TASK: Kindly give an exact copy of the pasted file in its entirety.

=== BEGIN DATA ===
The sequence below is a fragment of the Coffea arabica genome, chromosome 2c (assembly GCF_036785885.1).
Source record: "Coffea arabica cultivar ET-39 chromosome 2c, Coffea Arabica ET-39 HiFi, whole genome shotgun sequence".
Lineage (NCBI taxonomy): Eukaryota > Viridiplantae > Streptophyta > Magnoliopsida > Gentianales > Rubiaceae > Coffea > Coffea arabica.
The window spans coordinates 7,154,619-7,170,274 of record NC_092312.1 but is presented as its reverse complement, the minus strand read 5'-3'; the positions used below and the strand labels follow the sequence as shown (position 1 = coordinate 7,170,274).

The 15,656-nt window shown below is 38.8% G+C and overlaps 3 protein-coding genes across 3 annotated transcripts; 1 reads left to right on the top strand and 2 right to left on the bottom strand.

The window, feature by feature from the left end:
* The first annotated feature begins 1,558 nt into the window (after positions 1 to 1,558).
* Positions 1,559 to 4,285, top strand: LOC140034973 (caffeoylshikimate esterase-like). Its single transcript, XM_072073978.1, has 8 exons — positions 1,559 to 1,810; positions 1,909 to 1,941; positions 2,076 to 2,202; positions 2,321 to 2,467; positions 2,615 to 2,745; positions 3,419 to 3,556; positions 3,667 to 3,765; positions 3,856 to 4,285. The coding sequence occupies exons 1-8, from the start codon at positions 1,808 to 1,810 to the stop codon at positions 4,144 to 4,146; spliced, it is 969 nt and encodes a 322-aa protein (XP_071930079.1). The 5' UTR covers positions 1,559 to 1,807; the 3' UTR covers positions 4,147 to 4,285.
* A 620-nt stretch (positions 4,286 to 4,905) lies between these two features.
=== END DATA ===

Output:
The sequence below is a fragment of the Coffea arabica genome, chromosome 2c (assembly GCF_036785885.1).
Source record: "Coffea arabica cultivar ET-39 chromosome 2c, Coffea Arabica ET-39 HiFi, whole genome shotgun sequence".
Lineage (NCBI taxonomy): Eukaryota > Viridiplantae > Streptophyta > Magnoliopsida > Gentianales > Rubiaceae > Coffea > Coffea arabica.
The window spans coordinates 7,154,619-7,170,274 of record NC_092312.1 but is presented as its reverse complement, the minus strand read 5'-3'; the positions used below and the strand labels follow the sequence as shown (position 1 = coordinate 7,170,274).

The 15,656-nt window shown below is 38.8% G+C and overlaps 3 protein-coding genes across 3 annotated transcripts; 1 reads left to right on the top strand and 2 right to left on the bottom strand.

The window, feature by feature from the left end:
* The first annotated feature begins 1,558 nt into the window (after positions 1 to 1,558).
* Positions 1,559 to 4,285, top strand: LOC140034973 (caffeoylshikimate esterase-like). Its single transcript, XM_072073978.1, has 8 exons — positions 1,559 to 1,810; positions 1,909 to 1,941; positions 2,076 to 2,202; positions 2,321 to 2,467; positions 2,615 to 2,745; positions 3,419 to 3,556; positions 3,667 to 3,765; positions 3,856 to 4,285. The coding sequence occupies exons 1-8, from the start codon at positions 1,808 to 1,810 to the stop codon at positions 4,144 to 4,146; spliced, it is 969 nt and encodes a 322-aa protein (XP_071930079.1). The 5' UTR covers positions 1,559 to 1,807; the 3' UTR covers positions 4,147 to 4,285.
* A 620-nt stretch (positions 4,286 to 4,905) lies between these two features.